Evaluating the Effectiveness of Tennessee's Voluntary Pre-K Program

Observation & Assessment Materials

Observation Materials and Examples

In the part of the study that looks at specific TN-VPK classrooms for a two-year period, called the Representative Sample Study, we sent trained staff to observe the learning environments of the participating TN-VPK classrooms.  Observers scheduled a visit on a day that was convenient for the teacher but also representative of a typical classroom day.  We did our best to avoid visiting a classroom on a day when a special activity was planned, typical school day hours were altered, or any other event was scheduled that would prevent our observers from seeing what usually occurred on a regular day in the classroom.  The observer (or observers; occasionally we needed to send two staff members at the same time to the same classroom) typically stayed in the classroom the entire day, making sure to remain as unobtrusive as possible.  During the visit, the observer used several instruments to record various things about the classroom environment.  Brief descriptions of these instruments are listed below.

Early Childhood Environment Rating Scale – Revised Edition (ECERS-R)

The ECERS-R ((Harms, Clifford, & Cryer, 2005) is one of the most widely-used measures of global quality in early childcare environments.  It is used both nationally and internationally.  It consists of 43 items that are rated on a 7-point scale, and the items are grouped into 7 subscales.  Like most research studies, this study only uses 6 of the subscales:  Space & Furnishings, Personal Care Routines, Language & Reasoning, Activities, Interactions, and Program Structure.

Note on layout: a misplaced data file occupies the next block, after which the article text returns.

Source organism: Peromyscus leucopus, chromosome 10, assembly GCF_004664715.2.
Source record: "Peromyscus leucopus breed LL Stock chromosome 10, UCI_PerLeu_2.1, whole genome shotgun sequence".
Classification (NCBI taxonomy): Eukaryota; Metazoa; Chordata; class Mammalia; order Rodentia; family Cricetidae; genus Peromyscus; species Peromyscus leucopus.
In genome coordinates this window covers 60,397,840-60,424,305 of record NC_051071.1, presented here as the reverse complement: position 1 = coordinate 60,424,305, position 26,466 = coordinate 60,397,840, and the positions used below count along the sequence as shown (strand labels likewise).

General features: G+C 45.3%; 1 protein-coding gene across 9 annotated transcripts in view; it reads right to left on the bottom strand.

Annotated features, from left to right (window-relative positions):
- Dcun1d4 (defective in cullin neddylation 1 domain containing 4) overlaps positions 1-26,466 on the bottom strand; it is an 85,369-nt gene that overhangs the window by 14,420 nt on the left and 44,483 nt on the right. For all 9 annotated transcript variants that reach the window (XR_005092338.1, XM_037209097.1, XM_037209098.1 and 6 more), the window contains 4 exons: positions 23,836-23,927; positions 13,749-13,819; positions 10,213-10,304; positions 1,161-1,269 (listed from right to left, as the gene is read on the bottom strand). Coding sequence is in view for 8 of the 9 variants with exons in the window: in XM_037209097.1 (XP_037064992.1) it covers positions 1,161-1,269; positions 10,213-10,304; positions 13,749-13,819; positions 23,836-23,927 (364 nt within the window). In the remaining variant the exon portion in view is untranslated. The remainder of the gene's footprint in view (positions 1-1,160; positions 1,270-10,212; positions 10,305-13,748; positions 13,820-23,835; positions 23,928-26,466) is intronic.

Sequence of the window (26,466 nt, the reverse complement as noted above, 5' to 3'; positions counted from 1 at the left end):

Early Language & Literacy Classroom Observation (ELLCO)

The ELLCO (Smith & Dickinson, 2002) is a measure of the general language and literacy environment in an early learning classroom.  It consists of item rated on a 5-point scale that are combined into 5 subscales:  Classroom Structure, Curriculum, Language Environment, Books and Book Reading, and Print and Early Writing.

Narrative Record Form

The Narrative Record Form (Farran & Bilbrey, 2004) is an open-ended format for recording narrative data notes about everything that occurs in the classroom. It consists of the following:

  • Episodes of Time: By tracking the time of events in the classroom, a record of segments of time can be kept.
  • Brief Description of “What’s Happening in the Classroom”: A running account and description of events provides a reference source for the observation.
  • Codes for Type of Activity (Learning Setting) during the episode: A simple code for the structure or type of activity describes categorically the mode of instruction during the episode.
  • Codes for Content of Instruction (Learning Focus) occurring during the episode: A simple code for the content of instruction provides a label of academic content.
  • Codes for Level of Instruction across an episode (in some regions only).
  • Codes for Behavior Management (reminders vs. reinforcers – in some regions only).
  • Codes for Teacher Pleasantness or Unpleasantness (in some regions only).
  • Notes: Comment on center availability, materials in centers, computer usage, etc.
  • The categorical variables for Type of Activity, Content of Instruction, and Level of Instruction, combined with the Duration of Time of each episode provide critical information that can be easily analyzed.

    Assessment Materials and Examples

    We use a number of measures in this study that assess children’s school readiness skills, both through direct assessments and teacher ratings.  Depending on the part of the study, children are either assessed one single time or multiple times across the years of their education.  Click here for a brief description of each measure with illustrative item examples where possible.

    Back Home   



    The five-year, $6 million study is funded by grant #R305E090009 from the U.S. Department of Education’s Institute of Education Science.

    The new five-year, $4 million study to follow a portion of the original sample is funded by grant #R01HD079461-01 from the U.S. Department of Health and Human Service's National Institutes of Health.